Whatever happened, Happened
Exhibition spaces are live entities, not bare container spaces. The exhibition is an organism that grows inside it and expands through it, defining the paths of the circulatory system which we travel.
The installation slowly burns concentric rings on the surface of a piece of virgin wood using a laser. Like a tree leaning in the direction of the sun, these rings expand following the flow of visitors. This produces a subjective, but legible, graphic of what happens in the vicinity of the installation, which merges the influence of your presence at the time of your visit with the vision of the rings generated prior to your arrival.
Constantly analysing its environment, this installation uses real-time data to produce a graphic that will only be completed when the exhibition ends. This graphic is the only trace left of what happened there: more than a visualisation of data, it becomes the data itself.
I’m a multimedia artist. My work is based on complex machinery and software, but beyond these technical aspects, my interest lies in the relationship of human, philosophical questions about perception, memory, time and space. My projects emerge from images and experiences resulting from a methodical exploration of the world, as well as the discrepancy between the technical precision of execution and a subjective reproduction of reality, depicting the intricate relationships that occur in a particular time and place.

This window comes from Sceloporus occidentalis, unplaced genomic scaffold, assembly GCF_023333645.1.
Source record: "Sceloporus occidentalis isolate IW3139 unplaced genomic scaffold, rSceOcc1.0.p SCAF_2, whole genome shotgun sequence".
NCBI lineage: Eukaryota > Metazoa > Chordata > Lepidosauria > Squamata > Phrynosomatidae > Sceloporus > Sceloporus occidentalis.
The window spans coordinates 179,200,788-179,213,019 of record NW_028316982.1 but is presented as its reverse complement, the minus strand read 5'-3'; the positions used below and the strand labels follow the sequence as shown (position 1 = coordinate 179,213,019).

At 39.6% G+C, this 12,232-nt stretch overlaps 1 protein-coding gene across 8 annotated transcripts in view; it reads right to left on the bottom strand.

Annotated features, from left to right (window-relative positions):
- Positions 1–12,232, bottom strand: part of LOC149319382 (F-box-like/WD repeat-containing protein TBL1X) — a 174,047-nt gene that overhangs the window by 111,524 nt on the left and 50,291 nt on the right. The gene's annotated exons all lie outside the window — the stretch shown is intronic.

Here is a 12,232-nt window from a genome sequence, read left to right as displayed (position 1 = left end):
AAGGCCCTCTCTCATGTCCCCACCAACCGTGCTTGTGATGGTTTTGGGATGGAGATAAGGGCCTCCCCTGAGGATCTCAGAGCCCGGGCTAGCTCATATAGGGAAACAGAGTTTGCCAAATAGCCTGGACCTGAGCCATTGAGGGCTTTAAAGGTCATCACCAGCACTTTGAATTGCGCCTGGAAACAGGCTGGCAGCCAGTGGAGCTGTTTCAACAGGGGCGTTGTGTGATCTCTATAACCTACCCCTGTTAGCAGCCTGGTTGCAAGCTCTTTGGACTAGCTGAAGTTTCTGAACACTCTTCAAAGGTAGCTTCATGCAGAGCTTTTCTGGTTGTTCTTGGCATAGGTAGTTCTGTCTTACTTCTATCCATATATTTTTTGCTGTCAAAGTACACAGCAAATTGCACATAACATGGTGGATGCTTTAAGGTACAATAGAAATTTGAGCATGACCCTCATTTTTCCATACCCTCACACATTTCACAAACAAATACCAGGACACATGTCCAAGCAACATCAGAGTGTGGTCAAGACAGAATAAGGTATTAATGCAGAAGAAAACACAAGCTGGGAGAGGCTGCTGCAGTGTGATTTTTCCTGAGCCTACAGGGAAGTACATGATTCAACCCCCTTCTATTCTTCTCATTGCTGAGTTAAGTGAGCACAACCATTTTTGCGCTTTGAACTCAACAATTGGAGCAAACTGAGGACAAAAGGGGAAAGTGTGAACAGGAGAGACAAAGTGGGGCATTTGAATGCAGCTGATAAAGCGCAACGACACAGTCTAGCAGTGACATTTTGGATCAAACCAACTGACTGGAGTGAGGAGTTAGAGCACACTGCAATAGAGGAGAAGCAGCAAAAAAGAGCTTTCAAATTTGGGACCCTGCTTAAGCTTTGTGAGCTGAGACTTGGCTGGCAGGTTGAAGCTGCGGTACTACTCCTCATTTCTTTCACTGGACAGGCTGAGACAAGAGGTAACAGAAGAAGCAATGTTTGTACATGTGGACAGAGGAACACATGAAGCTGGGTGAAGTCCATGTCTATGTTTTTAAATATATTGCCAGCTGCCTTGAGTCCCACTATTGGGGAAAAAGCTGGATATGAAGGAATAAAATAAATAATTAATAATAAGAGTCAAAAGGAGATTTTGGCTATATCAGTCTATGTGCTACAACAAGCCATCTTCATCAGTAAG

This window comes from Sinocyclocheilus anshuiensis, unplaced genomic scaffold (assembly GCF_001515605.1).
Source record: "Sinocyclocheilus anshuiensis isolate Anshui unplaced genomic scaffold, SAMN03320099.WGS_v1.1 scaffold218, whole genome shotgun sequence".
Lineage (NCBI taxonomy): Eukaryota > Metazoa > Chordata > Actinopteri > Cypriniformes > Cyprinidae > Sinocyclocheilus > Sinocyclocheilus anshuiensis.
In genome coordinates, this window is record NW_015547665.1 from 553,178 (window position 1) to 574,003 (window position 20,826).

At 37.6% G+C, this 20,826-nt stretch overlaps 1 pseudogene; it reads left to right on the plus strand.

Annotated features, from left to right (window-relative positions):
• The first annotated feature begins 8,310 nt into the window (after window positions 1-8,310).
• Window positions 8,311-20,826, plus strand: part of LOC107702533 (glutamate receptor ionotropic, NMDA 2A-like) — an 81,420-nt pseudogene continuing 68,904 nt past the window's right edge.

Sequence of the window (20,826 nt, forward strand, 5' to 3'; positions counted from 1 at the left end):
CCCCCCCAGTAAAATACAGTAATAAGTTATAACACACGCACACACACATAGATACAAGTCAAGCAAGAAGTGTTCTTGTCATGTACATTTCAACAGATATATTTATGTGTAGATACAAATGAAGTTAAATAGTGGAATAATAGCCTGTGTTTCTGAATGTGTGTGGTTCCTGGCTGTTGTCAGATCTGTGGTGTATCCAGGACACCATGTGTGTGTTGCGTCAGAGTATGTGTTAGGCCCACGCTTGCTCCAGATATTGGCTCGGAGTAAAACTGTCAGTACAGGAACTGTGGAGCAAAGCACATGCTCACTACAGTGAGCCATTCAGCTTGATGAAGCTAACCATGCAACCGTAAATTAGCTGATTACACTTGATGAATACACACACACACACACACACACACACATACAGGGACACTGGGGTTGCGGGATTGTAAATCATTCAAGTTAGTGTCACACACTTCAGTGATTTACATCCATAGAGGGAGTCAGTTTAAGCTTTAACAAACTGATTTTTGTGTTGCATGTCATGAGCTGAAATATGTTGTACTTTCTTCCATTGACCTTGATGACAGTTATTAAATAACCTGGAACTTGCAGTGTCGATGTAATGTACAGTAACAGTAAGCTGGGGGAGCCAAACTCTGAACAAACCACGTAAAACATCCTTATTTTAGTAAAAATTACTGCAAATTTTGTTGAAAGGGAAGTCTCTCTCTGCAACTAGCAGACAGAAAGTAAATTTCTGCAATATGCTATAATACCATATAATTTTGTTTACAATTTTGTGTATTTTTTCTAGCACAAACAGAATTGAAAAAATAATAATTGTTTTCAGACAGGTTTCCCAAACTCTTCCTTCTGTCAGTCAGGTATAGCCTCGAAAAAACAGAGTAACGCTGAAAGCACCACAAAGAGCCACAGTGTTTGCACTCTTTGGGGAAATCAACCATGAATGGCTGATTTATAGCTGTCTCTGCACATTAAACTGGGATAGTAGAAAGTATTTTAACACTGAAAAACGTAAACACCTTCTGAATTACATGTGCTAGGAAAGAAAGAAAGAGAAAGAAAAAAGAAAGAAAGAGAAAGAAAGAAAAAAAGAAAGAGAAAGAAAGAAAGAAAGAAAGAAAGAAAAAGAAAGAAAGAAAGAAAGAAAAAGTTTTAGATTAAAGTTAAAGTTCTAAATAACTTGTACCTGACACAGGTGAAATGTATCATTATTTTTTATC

How did you get started lifelogging/analysing data?
I first started using data in real time, not logging it, for interactive installations like movement sensors, capturing the behaviour of the audience in the gallery. Later on, I started using a wider variety of sensors to log data of what happens outside the gallery, which then I used to shape sculptures or 2D engravings.
Why do you find lifelogging so interesting?
Any kind of data logging gives you some ‘certainty’, a fact, a starting point to develop a subjective/artistic work: knowing is linked to reality.
How do people in your life react when they discover the extent of your lifelogging?
I have been called nerd-artist ;)
What's your favourite time of day and why?
All of it, for different reasons.
Do you remember the first electronic device you owned?
A ZX Spectrum?
What websites, magazines or other resources inspire, confound, amuse or irritate you?
I find all those apps for controlling yourself irritating... like the reminder to take a walk because you’ve been sitting too long, or blocking your access to Facebook and the like during work time. This technology can be used for something better than that, and if you have self-control issues, a piece of tech is not the solution.
What is your go-to piece of tech or software for lifelogging?
Arduino, Processing and lately Android. I tend to produce my own devices. I put everything together with Arduino, code my software in Processing, and run it on any mobile Android device.
We're creating a speculative timeline of the possible future of lifelogging. We're asking everyone to make one prediction for a future date. What's yours? Feel free to think big!
User interface will become more important than technology, data voyeurism will be out of the picture, and really useful apps will arrive.